The creative ones making sense of the prevailing chaos in film, music, tales, objects, urban art and culturejamming need to be have the freedom from ‘being bought’ and retrofitted into a known box or politely silenced by uncomfortable benefactors. The chance to develop our own models and money the way we choose delivers that independence.
Well done to you!

Tony Vink
July 15, 2010 at 12:59 pm

Hi Max, this is a very good initiative, and should ideally be taught already at tertiary level while we were all learning our art/craft. My personal experience has been similar to most out there, jump in with two feet at the same time only to find it’s quicksand and not a lovely Mediterranean sea. :-) As ‘tradesmen’ we are well equipped, but we need the managerial and entrepreneurial side of business to be successful. (Read book: ” the e-myth”)
Personally I joined a business coach up here in Jo’burg and that has also helped a lot, it keeps me mindful that I’m not alone in this and inspires me every 14 days because I meet with other SMME owners.
Maybe one day if the course comes to gauteng, I could join that too.

Thanks

Regards

Maximillian Kaizen
July 15, 2010 at 1:39 pm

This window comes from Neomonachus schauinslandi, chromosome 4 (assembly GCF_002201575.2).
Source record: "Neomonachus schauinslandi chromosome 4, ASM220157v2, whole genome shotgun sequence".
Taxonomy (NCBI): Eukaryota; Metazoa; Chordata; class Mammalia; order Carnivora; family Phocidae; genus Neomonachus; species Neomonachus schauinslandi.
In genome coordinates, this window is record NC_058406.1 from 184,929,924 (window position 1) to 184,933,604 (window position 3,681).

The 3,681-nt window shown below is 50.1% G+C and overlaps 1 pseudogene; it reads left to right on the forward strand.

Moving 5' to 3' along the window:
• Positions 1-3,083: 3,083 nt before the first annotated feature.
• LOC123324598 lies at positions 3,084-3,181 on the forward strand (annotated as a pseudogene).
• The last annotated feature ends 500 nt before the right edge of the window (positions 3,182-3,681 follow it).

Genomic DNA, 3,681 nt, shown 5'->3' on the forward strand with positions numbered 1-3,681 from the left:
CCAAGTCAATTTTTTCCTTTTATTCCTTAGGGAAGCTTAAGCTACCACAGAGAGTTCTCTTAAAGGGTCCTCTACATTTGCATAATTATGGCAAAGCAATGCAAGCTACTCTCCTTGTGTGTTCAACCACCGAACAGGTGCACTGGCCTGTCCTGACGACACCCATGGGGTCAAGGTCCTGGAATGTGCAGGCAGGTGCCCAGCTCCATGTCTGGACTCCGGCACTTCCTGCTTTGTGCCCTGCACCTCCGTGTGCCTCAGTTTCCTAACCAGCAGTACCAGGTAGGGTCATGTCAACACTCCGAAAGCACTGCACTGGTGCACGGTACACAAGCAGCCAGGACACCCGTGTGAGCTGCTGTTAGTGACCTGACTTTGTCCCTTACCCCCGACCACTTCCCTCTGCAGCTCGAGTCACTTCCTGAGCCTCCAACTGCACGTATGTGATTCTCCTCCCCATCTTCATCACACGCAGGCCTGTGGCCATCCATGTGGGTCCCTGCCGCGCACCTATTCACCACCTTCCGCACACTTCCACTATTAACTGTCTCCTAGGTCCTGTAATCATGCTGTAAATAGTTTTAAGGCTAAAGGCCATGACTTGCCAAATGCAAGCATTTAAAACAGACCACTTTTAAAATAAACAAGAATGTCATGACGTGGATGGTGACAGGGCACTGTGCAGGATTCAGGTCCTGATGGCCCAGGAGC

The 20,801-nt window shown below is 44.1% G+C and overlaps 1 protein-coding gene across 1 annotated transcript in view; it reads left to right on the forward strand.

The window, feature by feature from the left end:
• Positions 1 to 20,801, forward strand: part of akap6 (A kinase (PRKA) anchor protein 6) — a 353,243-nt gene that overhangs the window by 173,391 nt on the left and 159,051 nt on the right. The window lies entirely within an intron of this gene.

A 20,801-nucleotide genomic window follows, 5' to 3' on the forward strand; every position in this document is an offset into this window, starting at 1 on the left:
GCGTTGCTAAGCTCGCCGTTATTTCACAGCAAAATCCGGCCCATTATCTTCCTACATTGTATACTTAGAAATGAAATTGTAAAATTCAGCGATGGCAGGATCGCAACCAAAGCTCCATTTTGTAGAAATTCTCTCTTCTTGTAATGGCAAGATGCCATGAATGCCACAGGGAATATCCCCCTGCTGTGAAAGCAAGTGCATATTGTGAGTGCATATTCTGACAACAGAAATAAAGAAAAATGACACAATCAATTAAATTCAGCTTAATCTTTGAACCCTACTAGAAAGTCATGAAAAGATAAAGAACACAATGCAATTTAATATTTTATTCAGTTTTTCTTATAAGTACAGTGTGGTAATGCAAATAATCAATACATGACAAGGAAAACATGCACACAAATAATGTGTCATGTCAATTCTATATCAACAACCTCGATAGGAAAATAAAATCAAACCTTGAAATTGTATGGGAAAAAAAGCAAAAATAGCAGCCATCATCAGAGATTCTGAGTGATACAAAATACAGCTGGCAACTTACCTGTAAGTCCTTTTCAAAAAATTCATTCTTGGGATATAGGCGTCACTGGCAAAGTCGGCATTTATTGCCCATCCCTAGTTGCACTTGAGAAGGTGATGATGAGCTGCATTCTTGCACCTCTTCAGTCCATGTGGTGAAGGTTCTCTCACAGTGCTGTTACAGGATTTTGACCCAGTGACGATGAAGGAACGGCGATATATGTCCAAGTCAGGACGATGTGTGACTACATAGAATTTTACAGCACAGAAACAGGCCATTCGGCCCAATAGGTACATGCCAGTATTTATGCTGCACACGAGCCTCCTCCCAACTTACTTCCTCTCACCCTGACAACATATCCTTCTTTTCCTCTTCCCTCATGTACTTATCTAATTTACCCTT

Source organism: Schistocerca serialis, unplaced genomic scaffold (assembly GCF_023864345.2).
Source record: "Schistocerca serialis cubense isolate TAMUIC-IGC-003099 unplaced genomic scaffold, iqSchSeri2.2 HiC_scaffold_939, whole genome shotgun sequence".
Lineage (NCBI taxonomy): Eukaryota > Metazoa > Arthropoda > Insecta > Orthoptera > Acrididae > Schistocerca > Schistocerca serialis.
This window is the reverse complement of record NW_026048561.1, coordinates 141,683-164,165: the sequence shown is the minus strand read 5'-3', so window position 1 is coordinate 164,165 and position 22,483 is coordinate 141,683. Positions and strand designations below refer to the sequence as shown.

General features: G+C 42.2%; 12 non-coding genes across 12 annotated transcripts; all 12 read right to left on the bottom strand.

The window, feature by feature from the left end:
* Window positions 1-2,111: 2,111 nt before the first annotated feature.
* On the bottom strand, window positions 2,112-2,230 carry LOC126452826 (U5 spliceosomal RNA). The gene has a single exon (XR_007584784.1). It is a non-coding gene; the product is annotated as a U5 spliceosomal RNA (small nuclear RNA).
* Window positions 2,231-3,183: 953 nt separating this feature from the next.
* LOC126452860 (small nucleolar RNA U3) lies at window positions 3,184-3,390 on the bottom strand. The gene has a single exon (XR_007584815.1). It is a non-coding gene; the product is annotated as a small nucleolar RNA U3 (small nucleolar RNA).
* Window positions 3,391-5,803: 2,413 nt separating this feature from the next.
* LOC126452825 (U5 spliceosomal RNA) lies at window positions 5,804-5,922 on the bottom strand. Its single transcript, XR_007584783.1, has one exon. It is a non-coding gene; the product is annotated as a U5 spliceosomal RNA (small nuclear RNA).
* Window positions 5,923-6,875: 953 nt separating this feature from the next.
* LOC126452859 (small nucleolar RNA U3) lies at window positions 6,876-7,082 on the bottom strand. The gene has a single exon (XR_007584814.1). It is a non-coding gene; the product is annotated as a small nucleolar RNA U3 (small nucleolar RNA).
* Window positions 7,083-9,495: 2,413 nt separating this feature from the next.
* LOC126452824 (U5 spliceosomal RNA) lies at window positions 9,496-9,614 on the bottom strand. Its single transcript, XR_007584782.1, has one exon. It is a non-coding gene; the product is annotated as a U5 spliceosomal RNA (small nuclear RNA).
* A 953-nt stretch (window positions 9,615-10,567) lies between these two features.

agreed Tony, but it doesn’t just come as a shock to the creatives, it spans the board of professionals who go into their own practice without a primer course on business fundamentals. Hear it from doctors particularly.

The E-Myth is something I recommend heartily too. Oldskool but cool. The myth that belies the monster that sucks the pockets, time and enthusiasm from so many newly sprung entrepreneurs. With a little flexing and pre-flight fitness (from a coach, a mentor, a biz program) those first falls can be avoided.

You’re not the only one, are sooo many people who have begged for it to run in Joburg.

Araujodrei
August 28, 2010 at 5:10 pm

Amazing… God bless you!

Araujodrei
August 28, 2010 at 5:11 pm

Amazing… God bless you wonderfully!

Nic Buchanan
September 16, 2010 at 2:08 pm

How about presenting this in a graphic novel format?

Maximillian Kaizen
September 30, 2010 at 9:24 am

Now THAT’S a cool angle Nic. Know anone who’s up for working on something like that in SA?
Some of the best books on dense texts and otherwise impenetrable subjects I’ve read have been rendered memory-sticky and easy to grasp in comic book format if not graphic novel. But story is the ancient brain-hack to learning.
I’m up for any transmedia takes on education >>